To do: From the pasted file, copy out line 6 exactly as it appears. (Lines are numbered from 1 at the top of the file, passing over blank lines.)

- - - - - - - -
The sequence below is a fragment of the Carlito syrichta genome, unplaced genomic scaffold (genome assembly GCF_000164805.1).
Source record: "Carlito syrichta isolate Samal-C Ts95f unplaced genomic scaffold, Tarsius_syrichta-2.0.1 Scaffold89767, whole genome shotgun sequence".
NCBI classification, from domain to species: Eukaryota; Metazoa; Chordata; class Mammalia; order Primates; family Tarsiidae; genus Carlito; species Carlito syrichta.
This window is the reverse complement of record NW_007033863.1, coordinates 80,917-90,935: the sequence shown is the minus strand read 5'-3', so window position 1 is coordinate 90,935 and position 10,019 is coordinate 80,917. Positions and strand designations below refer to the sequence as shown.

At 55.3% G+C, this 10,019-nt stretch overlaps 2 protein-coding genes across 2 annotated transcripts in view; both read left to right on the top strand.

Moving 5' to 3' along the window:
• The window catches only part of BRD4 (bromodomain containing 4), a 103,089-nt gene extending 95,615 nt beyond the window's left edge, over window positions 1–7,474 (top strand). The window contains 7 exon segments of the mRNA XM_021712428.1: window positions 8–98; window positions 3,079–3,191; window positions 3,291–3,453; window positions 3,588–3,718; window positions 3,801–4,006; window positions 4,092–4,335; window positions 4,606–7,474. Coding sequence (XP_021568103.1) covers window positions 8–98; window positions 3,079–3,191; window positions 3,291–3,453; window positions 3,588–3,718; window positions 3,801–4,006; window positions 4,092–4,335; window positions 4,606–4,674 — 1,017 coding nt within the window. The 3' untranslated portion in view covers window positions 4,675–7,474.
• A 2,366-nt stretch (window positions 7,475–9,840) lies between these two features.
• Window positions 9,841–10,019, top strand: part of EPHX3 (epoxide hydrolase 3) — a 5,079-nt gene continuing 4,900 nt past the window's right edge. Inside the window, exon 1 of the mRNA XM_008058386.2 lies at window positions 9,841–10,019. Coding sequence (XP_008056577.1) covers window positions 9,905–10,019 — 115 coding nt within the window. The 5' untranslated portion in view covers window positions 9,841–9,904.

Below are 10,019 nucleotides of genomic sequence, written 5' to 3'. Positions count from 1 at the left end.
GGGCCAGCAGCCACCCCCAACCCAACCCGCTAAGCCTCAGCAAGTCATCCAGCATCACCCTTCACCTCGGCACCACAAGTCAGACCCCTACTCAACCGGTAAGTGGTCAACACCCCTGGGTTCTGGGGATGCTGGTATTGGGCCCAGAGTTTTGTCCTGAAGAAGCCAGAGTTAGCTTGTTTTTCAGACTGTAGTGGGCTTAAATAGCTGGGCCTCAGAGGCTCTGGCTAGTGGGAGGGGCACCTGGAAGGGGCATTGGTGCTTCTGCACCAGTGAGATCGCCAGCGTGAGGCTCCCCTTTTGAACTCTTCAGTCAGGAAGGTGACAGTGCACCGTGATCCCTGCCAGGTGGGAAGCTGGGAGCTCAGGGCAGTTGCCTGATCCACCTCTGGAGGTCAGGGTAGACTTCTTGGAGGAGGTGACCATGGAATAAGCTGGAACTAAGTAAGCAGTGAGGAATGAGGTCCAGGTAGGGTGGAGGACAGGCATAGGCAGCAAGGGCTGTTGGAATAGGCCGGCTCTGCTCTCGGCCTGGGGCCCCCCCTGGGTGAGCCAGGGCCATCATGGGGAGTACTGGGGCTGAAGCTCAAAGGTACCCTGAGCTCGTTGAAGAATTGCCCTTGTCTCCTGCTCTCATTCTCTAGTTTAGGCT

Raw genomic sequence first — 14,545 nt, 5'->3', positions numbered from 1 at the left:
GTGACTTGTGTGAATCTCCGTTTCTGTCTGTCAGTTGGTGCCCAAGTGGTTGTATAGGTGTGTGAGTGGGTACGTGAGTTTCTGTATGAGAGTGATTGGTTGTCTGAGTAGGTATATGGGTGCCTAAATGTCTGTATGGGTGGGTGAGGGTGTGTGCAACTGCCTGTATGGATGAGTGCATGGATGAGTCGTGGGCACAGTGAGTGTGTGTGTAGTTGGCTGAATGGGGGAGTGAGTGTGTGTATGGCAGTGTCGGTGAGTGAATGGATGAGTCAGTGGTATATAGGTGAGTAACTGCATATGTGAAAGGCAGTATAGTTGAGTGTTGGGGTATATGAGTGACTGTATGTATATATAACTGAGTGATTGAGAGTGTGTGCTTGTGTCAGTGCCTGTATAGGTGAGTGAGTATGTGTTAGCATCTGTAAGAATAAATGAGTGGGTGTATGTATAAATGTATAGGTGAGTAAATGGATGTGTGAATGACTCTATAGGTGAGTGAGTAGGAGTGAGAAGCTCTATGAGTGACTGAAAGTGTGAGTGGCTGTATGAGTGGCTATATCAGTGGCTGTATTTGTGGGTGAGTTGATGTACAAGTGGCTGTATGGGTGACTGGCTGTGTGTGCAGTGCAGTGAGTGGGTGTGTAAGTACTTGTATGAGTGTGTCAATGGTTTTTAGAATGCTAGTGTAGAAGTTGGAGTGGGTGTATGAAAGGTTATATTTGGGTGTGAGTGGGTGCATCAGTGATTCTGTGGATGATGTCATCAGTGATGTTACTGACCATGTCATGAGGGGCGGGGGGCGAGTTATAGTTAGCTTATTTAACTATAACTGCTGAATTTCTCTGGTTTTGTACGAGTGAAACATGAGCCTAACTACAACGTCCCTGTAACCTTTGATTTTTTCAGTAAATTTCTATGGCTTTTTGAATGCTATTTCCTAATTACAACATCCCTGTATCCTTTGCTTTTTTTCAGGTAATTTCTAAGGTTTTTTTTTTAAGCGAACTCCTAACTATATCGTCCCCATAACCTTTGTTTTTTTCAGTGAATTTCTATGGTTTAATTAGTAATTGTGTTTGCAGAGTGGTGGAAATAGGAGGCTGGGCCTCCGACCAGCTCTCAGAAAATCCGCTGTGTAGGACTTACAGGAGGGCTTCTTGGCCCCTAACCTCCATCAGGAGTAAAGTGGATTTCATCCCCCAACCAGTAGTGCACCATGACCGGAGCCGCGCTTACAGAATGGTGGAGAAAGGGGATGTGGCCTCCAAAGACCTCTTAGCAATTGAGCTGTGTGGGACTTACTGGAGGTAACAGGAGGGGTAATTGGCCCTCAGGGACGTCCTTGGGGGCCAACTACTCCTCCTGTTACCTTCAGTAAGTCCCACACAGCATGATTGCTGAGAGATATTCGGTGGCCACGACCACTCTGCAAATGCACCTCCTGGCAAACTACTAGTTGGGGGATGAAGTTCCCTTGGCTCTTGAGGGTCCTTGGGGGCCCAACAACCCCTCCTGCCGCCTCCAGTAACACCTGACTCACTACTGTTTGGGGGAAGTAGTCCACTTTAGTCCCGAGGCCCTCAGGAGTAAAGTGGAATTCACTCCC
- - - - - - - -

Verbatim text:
Moving 5' to 3' along the window: